California Likely Set’s New Wind Record With 199mph Gust!

Written by on February 28, 2017 in United States of America, Winter 2016/17 with 0 Comments

Excerpt from wunderground

A truly wild night in the high Sierra

Two high-elevation weather stations at California’s Squaw Valley resort experienced incredible winds on Monday night as the core of the jet stream associated with the atmospheric river came through, together with localized wind acceleration from a low-level jet encountering the Sierra crest. (Thanks to WU member BayFog for pointing out the multiscale interactions.] Between 10:45 pm and 11:00 pm PST, the Siberia (Sierra Crest)-Squaw station, or SIBSV–located at an elevation of 8700 feet near the top of Squaw Peak–recorded a peak wind gust of 193 mph, with sustained winds reported at 123 mph. During the same interval, only about two miles to the southeast, the Summit (Ward Mt)-Alpine station, or SUMAM–perched atop Mt. Ward at 8643 feet–recorded a gust to 199 mph, with sustained winds of 148 mph.

Extreme gusts over 150 mph are no stranger to the high Sierra. In a 2011 blog post, WU weather historian Christopher Burt referred to an unddated state record gust of 176 mph from the Mt. Ward station. Just last month, on January 8, the same station notched a 174-mph gust. (If it’s any comfort, the atmosphere at this height is about 25% thinner than at sea level, so the wind exerts less force.)

Figure 4. Preliminary data from the summit of Ward Mountain in California’s Squaw Valley ski resort show a gust to 199 mph (highest green dot). The gust occurred between 10:45 and 11:00 pm PST on Monday, February 20, 2017. Image credit: MesoWest/University of Utah via National Weather Service.

The closeness of Monday night’s amazing gusts in both time and space, as part of a multi-hour ramp-up in wind speeds, is a strong clue that the data are likely valid. Also lending credence is the location of these two stations: near ridgetops in a highly wind-prone area. “Everything would suggest that it’s pretty legit,” said John Horel (University of Utah), an expert in Western weather and climate and coordinator of the MesoWest observation network. I also got in touch with Sam Kieckhefer, the public relations coordinator for Squaw Valley/Alpine Meadows. “As far as what people have seen in recent history, it’s definitely the highest [wind gust] that has been noted,” Kieckhefer said of the 199-mph gust. The two Squaw Valley stations were installed in the 1980s, with the Siberia station at close to standard height (10 meters, or about 33 feet); information on the height of the other station wasn’t immediately available. Gusts at these stations are reported every second (i.e., instantaneously), according to Western Weather Group, which works with Squaw Valley on data collection. The 1-second tempo is typical of Remote Automatic Weather Stations (RAWS). It would tend to yield slightly higher values than the 5-second gusts used by stations in the Automated Surface Observing System (ASOS). Still, it appears that the 199-mph gust could be a valid contender for the highest wind gust in California weather annals and one of the strongest gusts recorded near ground level in U.S. history.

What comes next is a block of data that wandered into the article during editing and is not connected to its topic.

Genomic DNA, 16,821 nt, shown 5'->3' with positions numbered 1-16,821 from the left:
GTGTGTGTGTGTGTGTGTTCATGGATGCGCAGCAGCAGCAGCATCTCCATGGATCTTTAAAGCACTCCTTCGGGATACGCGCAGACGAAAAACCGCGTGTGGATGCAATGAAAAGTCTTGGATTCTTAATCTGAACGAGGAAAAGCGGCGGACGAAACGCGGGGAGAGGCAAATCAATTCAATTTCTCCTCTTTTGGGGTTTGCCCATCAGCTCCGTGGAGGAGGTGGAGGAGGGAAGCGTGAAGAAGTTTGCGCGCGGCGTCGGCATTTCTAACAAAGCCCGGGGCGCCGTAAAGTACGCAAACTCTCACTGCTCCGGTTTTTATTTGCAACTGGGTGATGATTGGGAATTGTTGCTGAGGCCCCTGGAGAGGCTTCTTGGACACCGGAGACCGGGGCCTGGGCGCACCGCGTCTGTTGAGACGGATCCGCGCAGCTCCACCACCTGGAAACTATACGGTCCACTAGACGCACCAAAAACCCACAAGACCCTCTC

Bob Henson and Jeff Masters

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